Problems with vaccine procurement have undermined confidence in the EU institutions, the ECFR survey found. The attitude of Germans and the French is particularly worrying.
Last year, residents of almost all regions of Europe felt that the level of governance in the broadest sense had improved, with the exception of the residents of Hungary and Poland. This may have been because democratic rights and institutions have been significantly weakened in these two countries in response to the pandemic.
A study by the European Council on Foreign Relations (ECFR) reports a rather unfavourable public attitude for the future of the continent. According to a survey of 12 Member States, including Hungary, in the spring, faith in the European Union has faltered as a result of the coronavirus epidemic.
Despite the Orbán government’s relentlessly Eurosceptic campaign, those who are distrustful of the EU or whose confidence in the community has been shaken since last year remain in the minority in Hungary, but the opposite has happened in other countries. In six Member States, the majority are already distrustful and losing confidence.
The depth of the crisis of confidence is shown by the fact that most French, Italian, and Spanish citizens said they were disillusioned with both the EU and their domestic political systems, and the majority of Germans believed that the EU was malfunctioning.
These are quite worrying signs for the future of Europe.
The research traces dissatisfaction back to a vaccination program that started slowly and chaotically earlier this year, compounded by the fact that the UK, which has just left the community, has quickly vaccinated its own population. However, the success of the recovery programme may have a positive effect on the perception of the EU – in eight of the 12 Member States, including Hungary, the majority of respondents expect the EU to provide key assistance in recovering from the coronavirus epidemic.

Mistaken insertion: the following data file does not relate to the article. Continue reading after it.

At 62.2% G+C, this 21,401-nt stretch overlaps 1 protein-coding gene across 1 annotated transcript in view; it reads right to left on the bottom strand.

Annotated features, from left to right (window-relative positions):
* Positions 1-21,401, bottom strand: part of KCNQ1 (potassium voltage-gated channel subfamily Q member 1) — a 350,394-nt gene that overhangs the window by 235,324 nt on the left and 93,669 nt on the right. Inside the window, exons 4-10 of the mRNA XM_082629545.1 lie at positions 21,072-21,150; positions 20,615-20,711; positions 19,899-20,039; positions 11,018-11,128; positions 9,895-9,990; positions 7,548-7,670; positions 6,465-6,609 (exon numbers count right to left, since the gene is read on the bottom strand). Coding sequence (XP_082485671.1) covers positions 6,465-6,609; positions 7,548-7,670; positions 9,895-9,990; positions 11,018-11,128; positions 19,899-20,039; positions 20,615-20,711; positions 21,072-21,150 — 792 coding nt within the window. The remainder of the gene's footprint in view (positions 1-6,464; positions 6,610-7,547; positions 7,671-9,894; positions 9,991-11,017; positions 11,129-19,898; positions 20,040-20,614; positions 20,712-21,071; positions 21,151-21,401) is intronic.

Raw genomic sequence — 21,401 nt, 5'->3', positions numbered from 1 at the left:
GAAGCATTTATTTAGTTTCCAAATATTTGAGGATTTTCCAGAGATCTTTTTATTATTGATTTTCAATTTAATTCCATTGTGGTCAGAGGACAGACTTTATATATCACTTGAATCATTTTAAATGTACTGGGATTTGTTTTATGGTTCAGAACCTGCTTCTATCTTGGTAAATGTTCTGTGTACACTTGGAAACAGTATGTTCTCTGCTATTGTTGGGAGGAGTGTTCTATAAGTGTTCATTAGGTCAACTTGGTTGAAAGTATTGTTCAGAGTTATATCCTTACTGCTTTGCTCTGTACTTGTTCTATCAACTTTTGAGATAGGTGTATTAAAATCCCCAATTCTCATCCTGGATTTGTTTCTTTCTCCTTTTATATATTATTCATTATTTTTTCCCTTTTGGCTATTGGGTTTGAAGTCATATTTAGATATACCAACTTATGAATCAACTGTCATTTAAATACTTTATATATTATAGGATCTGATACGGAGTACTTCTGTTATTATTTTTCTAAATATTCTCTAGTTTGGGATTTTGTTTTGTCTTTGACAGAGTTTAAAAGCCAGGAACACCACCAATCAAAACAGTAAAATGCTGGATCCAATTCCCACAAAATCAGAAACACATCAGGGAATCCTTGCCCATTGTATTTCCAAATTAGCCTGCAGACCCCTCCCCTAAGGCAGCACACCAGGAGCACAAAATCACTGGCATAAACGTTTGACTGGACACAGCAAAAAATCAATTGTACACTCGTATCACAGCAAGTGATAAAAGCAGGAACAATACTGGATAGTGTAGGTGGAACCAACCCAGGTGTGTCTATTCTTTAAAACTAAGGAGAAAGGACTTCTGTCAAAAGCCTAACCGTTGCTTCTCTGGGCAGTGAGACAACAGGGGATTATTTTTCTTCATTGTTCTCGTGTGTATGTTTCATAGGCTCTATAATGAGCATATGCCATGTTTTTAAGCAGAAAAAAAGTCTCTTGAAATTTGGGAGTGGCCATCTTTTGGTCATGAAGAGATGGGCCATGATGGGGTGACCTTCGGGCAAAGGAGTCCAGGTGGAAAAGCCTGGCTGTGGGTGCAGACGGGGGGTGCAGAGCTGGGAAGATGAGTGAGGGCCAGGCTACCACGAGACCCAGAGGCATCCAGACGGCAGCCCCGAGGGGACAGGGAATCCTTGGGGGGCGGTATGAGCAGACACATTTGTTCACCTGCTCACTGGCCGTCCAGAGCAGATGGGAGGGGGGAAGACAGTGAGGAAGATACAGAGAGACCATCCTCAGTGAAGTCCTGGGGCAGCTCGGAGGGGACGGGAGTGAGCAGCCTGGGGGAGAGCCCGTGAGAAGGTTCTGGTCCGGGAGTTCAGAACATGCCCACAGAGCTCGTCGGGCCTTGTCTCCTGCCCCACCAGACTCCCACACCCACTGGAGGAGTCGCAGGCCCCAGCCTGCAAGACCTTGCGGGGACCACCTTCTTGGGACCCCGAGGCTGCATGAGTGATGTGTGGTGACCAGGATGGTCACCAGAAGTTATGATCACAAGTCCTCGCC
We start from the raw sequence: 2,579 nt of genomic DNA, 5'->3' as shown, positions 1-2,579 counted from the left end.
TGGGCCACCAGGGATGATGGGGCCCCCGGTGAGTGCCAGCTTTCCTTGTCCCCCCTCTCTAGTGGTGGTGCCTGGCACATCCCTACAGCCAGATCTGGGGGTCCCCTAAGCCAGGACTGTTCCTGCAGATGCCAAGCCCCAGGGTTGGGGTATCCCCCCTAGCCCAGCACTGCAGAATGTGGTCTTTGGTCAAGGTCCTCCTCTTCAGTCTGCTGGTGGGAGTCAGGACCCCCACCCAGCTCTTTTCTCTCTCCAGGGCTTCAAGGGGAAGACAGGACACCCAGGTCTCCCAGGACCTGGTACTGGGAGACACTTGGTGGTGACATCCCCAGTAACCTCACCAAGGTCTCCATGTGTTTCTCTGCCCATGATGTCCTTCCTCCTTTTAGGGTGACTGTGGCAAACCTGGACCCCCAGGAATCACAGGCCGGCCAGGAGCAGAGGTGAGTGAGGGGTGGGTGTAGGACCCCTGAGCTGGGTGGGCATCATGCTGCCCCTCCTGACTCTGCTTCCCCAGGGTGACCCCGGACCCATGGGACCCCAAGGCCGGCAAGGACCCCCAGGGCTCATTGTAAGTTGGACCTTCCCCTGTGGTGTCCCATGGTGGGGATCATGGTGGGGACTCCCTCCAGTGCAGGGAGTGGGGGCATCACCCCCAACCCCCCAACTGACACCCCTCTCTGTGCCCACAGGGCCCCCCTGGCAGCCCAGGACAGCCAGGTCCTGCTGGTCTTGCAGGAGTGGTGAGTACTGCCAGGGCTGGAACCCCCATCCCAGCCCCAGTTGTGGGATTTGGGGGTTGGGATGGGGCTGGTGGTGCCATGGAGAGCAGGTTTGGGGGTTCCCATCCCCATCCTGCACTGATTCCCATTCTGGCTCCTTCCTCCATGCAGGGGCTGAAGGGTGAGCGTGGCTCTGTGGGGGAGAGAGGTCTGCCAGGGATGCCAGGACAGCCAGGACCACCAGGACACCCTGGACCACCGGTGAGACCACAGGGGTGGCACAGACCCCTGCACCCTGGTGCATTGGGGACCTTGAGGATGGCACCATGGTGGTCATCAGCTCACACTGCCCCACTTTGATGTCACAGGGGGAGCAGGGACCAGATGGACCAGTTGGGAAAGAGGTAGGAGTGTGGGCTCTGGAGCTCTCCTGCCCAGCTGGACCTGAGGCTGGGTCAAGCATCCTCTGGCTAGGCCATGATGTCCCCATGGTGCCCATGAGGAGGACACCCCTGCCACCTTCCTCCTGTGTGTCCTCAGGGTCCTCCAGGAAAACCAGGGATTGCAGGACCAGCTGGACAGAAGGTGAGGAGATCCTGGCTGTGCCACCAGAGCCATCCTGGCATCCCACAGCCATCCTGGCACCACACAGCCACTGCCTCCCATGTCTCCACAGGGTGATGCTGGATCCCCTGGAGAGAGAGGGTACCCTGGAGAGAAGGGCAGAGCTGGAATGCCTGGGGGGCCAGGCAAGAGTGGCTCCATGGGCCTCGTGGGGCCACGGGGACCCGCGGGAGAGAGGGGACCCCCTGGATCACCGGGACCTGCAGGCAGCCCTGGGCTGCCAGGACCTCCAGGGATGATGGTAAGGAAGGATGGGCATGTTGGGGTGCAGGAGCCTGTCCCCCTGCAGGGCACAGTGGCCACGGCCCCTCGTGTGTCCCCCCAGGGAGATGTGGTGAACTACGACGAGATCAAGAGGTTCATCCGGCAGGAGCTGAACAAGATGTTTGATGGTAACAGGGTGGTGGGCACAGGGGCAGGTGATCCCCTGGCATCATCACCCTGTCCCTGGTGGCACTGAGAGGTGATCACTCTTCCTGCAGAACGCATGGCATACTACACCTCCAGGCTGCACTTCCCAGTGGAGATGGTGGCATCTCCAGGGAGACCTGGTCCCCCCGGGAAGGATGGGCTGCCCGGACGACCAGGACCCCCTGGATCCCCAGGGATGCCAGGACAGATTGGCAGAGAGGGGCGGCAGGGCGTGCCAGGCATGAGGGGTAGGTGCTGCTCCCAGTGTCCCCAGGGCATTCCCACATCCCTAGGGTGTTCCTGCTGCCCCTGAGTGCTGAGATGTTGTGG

The fact that external shocks have pushed the EU from crisis to crisis over the last decade and a half may play a role in the loss of its prestige.
Between the global financial crisis, the debates over the Greek debt situation, the migration and refugee crisis, the Syrian civil war, issues related to asylum seekers, and the dragged-out process of Brexit, European leaders did not have a breather as the coronavirus epidemic hit the continent a few weeks later.
However, in the context of crisis management, decision-makers are making a tangible effort to breathe new life into the Union. In general, there is still a deep commitment to the EU:
in 11 of the 12 countries surveyed, the majority clearly feel that the EU membership was beneficial for their country, with 56 per cent in Hungary sharing this view.
Reopening, increasing vaccination, and economic recovery are expected to improve sentiment everywhere. The ECFR research concludes that European leaders are best placed to regain lost confidence by making the community a significant factor at the international level as well. Hungarians also want the EU to be a value-based community: 27.8 per cent would keep in mind the democratic values, and 26.3 per cent would protect European traditions and values while preserving strong nation-states.
A significant proportion of Hungarians believe that we handled the pandemic much or somewhat better than other countries. Roughly one-third (33.2 per cent) of the public thought that we had a better response to the crisis than the United States.
A survey conducted by Median showed that some Hungarians see the response to the pandemic through rose-tinted glasses: in that survey, 36 per cent of the voting population rated the deplorable Hungarian death statistics as relatively or very good; in the case of pro-government voters, the proportion was 53 per cent.